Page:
Here is a guest post by Michael S. Roth, president of Wesleyan University.

As I prepare for my commencement speech this year, I remember vividly when I first realized that I could graduate college in three years rather than four. As a freshman, I was certainly in no hurry to leave. Indeed, I loved being in college: I was excited by the combination of freedom and opportunity to work hard on subjects I loved with faculty I admired. I didn’t want to leave – even for vacations!

Wesleyan University’s 2010 Commencement. (Bill Burkhart)

Michael S. Roth

Well, I have now been back at my alma mater as its president for five years, and I still find it an amazing place full of opportunities for learning. Recently, I have spoken with the trustees here about measures we can take to make the university more affordable while still ensuring the quality of an education that comes from face-to-face learning with accomplished scholar-teachers. Wesleyan, like many universities, has gotten ever more expensive, and even though we have a robust financial aid program, we know that many families who don’t qualify for large scholarships have great difficulty paying the high tuition we charge. We use these high fees to maintain the quality of our campus and our instruction – and to provide more funds for financial aid.

But in the last year or so, I’ve come to believe that this model is unsustainable. In a new model we are developing we will be committed to spending almost a third of our revenue on scholarships while meeting the financial need of our students without requiring excessive loans. We will also commit to linking tuition increases with inflation, rather than depending on the much higher rates of increase to which Wesleyan (like most colleges and universities) has been accustomed for decades.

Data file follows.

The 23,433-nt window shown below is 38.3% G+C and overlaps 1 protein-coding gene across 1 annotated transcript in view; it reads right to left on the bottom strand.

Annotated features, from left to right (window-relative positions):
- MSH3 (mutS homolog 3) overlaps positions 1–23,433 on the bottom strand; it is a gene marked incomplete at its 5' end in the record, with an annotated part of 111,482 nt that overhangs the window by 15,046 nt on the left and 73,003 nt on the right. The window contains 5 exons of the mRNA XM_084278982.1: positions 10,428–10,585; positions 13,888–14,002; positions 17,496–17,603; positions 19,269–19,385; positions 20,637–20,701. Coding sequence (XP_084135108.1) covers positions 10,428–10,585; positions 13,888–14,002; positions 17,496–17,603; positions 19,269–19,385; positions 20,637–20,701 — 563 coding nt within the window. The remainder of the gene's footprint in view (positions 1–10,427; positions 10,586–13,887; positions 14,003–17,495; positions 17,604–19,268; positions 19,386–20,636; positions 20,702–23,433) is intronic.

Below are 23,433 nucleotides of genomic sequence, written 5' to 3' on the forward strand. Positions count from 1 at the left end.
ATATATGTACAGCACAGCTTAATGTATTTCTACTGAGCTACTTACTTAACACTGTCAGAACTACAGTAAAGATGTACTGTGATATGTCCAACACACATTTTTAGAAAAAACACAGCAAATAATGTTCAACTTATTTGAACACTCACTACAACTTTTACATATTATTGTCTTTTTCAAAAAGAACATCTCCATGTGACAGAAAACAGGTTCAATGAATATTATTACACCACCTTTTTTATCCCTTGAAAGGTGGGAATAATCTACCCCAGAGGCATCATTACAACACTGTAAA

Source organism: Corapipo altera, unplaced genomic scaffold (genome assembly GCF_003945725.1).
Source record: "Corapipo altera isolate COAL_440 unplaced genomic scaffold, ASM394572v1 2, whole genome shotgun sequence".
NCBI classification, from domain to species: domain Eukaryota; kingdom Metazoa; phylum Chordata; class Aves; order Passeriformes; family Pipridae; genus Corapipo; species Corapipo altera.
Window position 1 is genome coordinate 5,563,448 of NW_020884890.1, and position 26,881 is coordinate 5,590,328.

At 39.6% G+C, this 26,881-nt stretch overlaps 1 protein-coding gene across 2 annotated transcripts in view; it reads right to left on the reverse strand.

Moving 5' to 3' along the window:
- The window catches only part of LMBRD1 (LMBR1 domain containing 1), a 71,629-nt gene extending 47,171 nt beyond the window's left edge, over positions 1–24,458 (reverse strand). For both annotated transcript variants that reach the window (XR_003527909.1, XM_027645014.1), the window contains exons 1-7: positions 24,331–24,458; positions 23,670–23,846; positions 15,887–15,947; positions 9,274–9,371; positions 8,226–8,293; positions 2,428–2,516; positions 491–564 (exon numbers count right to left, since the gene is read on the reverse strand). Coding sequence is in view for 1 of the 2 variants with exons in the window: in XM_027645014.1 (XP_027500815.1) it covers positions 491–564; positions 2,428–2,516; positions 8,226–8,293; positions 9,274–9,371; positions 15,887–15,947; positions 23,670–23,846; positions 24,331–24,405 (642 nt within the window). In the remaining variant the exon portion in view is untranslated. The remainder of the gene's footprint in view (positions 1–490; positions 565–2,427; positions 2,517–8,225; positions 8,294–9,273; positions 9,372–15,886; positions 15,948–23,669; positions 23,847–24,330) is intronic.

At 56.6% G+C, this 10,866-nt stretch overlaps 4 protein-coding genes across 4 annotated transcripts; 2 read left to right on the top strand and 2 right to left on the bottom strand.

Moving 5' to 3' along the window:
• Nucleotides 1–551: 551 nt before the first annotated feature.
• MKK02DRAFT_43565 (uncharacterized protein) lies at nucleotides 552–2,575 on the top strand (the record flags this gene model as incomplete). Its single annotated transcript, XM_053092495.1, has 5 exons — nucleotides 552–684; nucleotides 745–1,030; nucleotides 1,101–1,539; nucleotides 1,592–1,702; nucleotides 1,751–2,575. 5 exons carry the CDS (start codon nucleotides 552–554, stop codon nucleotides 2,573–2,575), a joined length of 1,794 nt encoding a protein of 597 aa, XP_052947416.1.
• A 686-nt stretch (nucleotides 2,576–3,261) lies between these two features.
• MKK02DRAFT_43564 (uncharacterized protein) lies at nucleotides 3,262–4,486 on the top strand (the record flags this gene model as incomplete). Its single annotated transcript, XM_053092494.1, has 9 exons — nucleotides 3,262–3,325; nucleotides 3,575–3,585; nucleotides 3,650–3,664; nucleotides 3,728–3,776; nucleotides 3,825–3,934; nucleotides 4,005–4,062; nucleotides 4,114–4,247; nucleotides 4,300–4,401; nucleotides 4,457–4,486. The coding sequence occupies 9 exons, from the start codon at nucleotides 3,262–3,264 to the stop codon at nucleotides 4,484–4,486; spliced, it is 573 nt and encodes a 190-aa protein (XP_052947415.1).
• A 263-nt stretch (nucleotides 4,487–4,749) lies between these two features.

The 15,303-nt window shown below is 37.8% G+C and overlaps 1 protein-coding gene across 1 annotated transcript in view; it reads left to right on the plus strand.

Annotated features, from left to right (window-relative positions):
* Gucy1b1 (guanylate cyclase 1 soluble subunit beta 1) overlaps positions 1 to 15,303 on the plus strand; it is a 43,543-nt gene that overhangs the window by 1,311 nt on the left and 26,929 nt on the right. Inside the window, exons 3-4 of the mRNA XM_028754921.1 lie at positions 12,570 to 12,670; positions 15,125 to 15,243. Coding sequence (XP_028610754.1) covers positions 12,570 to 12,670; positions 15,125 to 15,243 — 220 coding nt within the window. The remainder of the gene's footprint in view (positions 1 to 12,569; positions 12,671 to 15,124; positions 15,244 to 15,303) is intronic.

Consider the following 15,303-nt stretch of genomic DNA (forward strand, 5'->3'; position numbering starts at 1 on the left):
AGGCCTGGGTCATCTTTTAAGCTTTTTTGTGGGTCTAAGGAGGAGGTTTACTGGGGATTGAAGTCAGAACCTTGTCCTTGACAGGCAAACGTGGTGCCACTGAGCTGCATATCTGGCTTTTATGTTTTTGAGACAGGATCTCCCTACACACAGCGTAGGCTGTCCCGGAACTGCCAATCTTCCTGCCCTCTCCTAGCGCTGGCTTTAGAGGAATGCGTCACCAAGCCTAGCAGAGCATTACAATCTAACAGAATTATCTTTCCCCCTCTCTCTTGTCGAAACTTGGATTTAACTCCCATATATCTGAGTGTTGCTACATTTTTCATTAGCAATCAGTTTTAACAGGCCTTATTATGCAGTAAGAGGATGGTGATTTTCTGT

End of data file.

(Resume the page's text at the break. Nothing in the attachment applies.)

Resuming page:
We will also make more visible -- and provide more support for -- the “three year” route that I chose in the mid 1970s. That is, we will help those students who choose to graduate in six semesters (along with some summer work) get the most out of their time on campus. The three-year option isn’t for everyone, but for those students who are prepared to develop their majors a little sooner, shorten their vacations by participating in summer sessions, and take advantage of the wealth of opportunities on campus, this more economical BA might be of genuine interest. In our case, allowing for some summer expenses, families would still save about 20 percent from the total bill for an undergraduate degree. At many private schools that would be around $50,000!

Some have said to me that students think of their undergraduate experience as among the four best years of their lives – so why would they only want three? That’s the question I faced in 1975, and my decision then was that the economic trade-off was worth it. My appreciation for the remarkable experience had at residential liberal arts colleges has only grown since then, but that does not mean that I came to regret my decision. Three marvelous years here were enough to set me squarely on the path of a lifetime of learning.

Again, by no means is the three-year option for everyone. But if we can offer families the same quality undergraduate degree at a significantly reduced total price – and I think we can – why not do it? Our professors will continue to advance their own fields as they mentor young people whose curiosity, idealism and ambition are unleashed. By making this experience a little more accessible, I am betting we will only add to the diversity and quality of the experience for all our undergraduates.